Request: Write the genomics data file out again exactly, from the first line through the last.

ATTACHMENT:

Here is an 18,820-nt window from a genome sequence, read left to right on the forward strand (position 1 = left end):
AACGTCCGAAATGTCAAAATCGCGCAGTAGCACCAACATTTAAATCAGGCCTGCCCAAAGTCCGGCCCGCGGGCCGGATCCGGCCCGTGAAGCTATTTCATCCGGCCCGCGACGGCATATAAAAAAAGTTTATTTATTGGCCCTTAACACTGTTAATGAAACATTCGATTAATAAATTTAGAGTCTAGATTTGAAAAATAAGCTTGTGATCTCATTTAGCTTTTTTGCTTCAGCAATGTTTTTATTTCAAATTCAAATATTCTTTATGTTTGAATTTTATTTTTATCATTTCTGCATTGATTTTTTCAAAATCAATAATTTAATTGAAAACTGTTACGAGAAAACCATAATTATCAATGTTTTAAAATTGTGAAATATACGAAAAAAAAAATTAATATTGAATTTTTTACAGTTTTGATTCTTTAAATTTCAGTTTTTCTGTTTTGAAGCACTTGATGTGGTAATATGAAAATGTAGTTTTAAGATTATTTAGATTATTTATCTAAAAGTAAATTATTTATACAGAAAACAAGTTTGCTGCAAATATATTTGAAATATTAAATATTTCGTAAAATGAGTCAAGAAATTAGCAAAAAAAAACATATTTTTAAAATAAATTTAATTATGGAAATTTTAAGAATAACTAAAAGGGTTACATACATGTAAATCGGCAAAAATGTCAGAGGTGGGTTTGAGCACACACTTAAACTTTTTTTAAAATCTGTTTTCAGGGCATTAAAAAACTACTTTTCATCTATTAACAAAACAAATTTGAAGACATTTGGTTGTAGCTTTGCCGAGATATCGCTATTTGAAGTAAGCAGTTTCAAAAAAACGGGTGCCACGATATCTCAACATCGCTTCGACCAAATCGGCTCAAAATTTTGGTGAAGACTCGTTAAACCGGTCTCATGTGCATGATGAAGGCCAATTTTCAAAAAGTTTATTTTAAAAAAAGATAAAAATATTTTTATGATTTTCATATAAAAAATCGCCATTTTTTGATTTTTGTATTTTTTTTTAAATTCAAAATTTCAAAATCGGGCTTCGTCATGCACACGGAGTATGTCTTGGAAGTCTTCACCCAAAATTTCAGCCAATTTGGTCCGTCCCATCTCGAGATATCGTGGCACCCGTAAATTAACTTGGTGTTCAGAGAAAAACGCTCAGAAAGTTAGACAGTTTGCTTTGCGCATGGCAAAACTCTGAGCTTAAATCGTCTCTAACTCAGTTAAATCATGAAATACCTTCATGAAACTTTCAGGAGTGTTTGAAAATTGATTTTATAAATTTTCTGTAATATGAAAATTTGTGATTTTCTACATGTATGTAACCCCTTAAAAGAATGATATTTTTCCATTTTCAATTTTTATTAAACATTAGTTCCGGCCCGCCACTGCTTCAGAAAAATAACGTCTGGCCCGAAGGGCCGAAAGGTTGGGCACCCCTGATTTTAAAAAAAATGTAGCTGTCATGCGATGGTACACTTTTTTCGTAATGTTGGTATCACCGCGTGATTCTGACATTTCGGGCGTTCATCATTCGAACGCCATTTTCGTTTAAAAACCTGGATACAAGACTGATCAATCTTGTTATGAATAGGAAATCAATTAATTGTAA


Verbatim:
Here is an 18,820-nt window from a genome sequence, read left to right on the forward strand (position 1 = left end):
AACGTCCGAAATGTCAAAATCGCGCAGTAGCACCAACATTTAAATCAGGCCTGCCCAAAGTCCGGCCCGCGGGCCGGATCCGGCCCGTGAAGCTATTTCATCCGGCCCGCGACGGCATATAAAAAAAGTTTATTTATTGGCCCTTAACACTGTTAATGAAACATTCGATTAATAAATTTAGAGTCTAGATTTGAAAAATAAGCTTGTGATCTCATTTAGCTTTTTTGCTTCAGCAATGTTTTTATTTCAAATTCAAATATTCTTTATGTTTGAATTTTATTTTTATCATTTCTGCATTGATTTTTTCAAAATCAATAATTTAATTGAAAACTGTTACGAGAAAACCATAATTATCAATGTTTTAAAATTGTGAAATATACGAAAAAAAAAATTAATATTGAATTTTTTACAGTTTTGATTCTTTAAATTTCAGTTTTTCTGTTTTGAAGCACTTGATGTGGTAATATGAAAATGTAGTTTTAAGATTATTTAGATTATTTATCTAAAAGTAAATTATTTATACAGAAAACAAGTTTGCTGCAAATATATTTGAAATATTAAATATTTCGTAAAATGAGTCAAGAAATTAGCAAAAAAAAACATATTTTTAAAATAAATTTAATTATGGAAATTTTAAGAATAACTAAAAGGGTTACATACATGTAAATCGGCAAAAATGTCAGAGGTGGGTTTGAGCACACACTTAAACTTTTTTTAAAATCTGTTTTCAGGGCATTAAAAAACTACTTTTCATCTATTAACAAAACAAATTTGAAGACATTTGGTTGTAGCTTTGCCGAGATATCGCTATTTGAAGTAAGCAGTTTCAAAAAAACGGGTGCCACGATATCTCAACATCGCTTCGACCAAATCGGCTCAAAATTTTGGTGAAGACTCGTTAAACCGGTCTCATGTGCATGATGAAGGCCAATTTTCAAAAAGTTTATTTTAAAAAAAGATAAAAATATTTTTATGATTTTCATATAAAAAATCGCCATTTTTTGATTTTTGTATTTTTTTTTAAATTCAAAATTTCAAAATCGGGCTTCGTCATGCACACGGAGTATGTCTTGGAAGTCTTCACCCAAAATTTCAGCCAATTTGGTCCGTCCCATCTCGAGATATCGTGGCACCCGTAAATTAACTTGGTGTTCAGAGAAAAACGCTCAGAAAGTTAGACAGTTTGCTTTGCGCATGGCAAAACTCTGAGCTTAAATCGTCTCTAACTCAGTTAAATCATGAAATACCTTCATGAAACTTTCAGGAGTGTTTGAAAATTGATTTTATAAATTTTCTGTAATATGAAAATTTGTGATTTTCTACATGTATGTAACCCCTTAAAAGAATGATATTTTTCCATTTTCAATTTTTATTAAACATTAGTTCCGGCCCGCCACTGCTTCAGAAAAATAACGTCTGGCCCGAAGGGCCGAAAGGTTGGGCACCCCTGATTTTAAAAAAAATGTAGCTGTCATGCGATGGTACACTTTTTTCGTAATGTTGGTATCACCGCGTGATTCTGACATTTCGGGCGTTCATCATTCGAACGCCATTTTCGTTTAAAAACCTGGATACAAGACTGATCAATCTTGTTATGAATAGGAAATCAATTAATTGTAA